In South Africa, the ruling African National Congress (ANC) has won parliamentary elections with 57.5 percent of the vote and retained power in eight of nine provinces, the electoral commission said.
The result was the anti-apartheid party’s worst-ever electoral victory. The party has ruled South Africa since the end of apartheid 25 years ago.
According to analysts, the country’s struggling economy, corruption and mass unemployment, particularly among young people has led to the ANC’s reduced majority in this election.
At the ANC victory speech, President Ramaphosa who took over the ANC party leadership from Jacob Zuma in 2017, promised to end corruption, “whether some people like it or not”.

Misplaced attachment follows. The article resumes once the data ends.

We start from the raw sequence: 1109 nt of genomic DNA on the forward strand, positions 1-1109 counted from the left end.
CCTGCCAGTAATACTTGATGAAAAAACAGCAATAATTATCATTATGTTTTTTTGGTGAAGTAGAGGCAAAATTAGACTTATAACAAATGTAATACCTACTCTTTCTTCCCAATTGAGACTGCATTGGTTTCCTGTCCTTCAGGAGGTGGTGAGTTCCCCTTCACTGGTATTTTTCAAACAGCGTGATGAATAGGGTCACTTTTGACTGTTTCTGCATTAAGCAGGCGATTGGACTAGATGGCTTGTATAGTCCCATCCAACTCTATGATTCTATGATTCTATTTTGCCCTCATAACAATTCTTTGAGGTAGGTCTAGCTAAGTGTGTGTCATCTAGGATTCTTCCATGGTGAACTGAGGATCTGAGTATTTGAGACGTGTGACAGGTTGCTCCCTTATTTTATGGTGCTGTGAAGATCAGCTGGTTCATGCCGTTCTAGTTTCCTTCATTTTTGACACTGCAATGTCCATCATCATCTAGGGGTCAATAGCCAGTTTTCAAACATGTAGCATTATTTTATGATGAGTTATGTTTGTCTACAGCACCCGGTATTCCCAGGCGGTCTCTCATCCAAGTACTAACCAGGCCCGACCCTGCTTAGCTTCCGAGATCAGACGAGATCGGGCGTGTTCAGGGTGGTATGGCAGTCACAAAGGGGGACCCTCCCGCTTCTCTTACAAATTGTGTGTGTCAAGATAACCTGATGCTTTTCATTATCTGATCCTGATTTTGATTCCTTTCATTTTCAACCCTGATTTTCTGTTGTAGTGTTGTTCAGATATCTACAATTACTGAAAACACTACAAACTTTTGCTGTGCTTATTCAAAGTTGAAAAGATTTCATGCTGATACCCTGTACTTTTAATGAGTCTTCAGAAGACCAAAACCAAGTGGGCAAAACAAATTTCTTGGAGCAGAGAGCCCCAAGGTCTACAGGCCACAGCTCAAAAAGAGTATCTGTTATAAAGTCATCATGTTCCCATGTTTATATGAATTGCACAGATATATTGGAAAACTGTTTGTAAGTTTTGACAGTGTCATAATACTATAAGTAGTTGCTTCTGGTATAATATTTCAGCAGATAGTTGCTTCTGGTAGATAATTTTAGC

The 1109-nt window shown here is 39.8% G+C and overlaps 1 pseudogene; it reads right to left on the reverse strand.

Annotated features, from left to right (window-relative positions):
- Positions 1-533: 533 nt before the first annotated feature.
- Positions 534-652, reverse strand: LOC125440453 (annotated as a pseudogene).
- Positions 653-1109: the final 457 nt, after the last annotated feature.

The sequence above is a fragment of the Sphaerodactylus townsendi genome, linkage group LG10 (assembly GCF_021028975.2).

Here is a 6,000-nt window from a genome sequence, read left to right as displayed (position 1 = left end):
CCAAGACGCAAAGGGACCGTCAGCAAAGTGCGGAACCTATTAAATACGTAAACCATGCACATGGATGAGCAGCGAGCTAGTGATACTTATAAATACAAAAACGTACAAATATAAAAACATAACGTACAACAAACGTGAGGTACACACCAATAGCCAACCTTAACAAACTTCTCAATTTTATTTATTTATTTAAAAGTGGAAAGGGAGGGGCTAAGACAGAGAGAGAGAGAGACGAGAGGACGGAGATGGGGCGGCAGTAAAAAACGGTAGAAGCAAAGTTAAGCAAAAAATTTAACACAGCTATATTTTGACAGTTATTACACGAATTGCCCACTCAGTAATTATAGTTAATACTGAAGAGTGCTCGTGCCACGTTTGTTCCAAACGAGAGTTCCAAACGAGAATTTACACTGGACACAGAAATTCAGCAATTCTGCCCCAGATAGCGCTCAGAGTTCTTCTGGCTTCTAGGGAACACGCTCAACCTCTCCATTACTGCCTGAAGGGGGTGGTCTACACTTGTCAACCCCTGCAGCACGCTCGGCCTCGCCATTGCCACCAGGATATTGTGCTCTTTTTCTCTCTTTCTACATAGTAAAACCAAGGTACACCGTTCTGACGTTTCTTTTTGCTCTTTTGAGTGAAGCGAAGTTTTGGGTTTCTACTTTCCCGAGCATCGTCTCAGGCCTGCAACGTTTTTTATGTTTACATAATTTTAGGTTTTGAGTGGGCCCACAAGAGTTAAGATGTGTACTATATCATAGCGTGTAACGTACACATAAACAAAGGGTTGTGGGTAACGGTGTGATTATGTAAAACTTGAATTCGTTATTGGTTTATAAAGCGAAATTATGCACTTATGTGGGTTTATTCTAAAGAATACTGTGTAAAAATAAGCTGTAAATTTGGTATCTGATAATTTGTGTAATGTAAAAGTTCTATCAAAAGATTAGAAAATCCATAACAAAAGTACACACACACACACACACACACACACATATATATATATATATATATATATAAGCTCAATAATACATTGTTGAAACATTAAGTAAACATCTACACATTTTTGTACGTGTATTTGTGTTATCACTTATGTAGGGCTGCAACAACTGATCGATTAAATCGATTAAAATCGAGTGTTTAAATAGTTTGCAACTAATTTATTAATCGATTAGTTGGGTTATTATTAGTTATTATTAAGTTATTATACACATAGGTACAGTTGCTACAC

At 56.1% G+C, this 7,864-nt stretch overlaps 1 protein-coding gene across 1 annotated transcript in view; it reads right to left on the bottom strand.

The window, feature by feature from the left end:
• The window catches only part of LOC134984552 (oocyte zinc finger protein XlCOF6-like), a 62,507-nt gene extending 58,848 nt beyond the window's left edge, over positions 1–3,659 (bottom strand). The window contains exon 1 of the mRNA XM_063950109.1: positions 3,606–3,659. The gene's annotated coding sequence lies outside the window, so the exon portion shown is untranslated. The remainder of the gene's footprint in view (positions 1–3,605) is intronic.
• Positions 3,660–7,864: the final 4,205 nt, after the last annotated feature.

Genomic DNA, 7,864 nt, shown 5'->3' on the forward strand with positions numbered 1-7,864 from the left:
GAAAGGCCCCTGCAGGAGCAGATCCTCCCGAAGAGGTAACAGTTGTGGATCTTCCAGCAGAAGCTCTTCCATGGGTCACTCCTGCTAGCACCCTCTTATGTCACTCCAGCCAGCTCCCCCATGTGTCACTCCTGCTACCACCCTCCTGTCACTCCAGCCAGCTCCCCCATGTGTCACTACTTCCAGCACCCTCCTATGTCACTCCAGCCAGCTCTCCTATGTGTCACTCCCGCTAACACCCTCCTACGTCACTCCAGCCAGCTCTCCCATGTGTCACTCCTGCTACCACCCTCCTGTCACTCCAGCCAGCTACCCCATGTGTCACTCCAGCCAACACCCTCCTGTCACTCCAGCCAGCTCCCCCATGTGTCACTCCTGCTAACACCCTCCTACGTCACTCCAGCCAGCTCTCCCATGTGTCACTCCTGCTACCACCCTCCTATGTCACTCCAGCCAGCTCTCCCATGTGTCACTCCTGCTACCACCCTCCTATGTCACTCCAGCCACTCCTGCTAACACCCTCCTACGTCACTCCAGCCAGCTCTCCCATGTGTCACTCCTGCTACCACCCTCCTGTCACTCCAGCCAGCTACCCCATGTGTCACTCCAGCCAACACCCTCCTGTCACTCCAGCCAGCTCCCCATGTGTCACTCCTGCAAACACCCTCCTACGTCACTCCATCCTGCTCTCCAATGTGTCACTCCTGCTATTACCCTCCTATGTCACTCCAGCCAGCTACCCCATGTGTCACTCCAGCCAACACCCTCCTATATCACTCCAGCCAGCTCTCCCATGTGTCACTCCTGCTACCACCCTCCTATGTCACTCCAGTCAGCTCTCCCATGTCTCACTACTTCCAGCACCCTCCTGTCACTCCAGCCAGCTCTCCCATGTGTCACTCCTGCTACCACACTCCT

“We have learnt our lesson. We have heard the people of South Africa. We have heard the very clear message of what they expect from us,” he said.
The radical Economic Freedom Fighters, a dissident party from the ANC has won a little more than 10 percent of the vote, a big jump from its first national election (6.35 percent).
The main opposition party, the Democratic Alliance, won more than 20 percent of the vote, a decrease from 2014. The DA made big gains in local elections in 2016 under the leadership of Mmusi Maimane, the party’s first black leader, who took charge in 2015.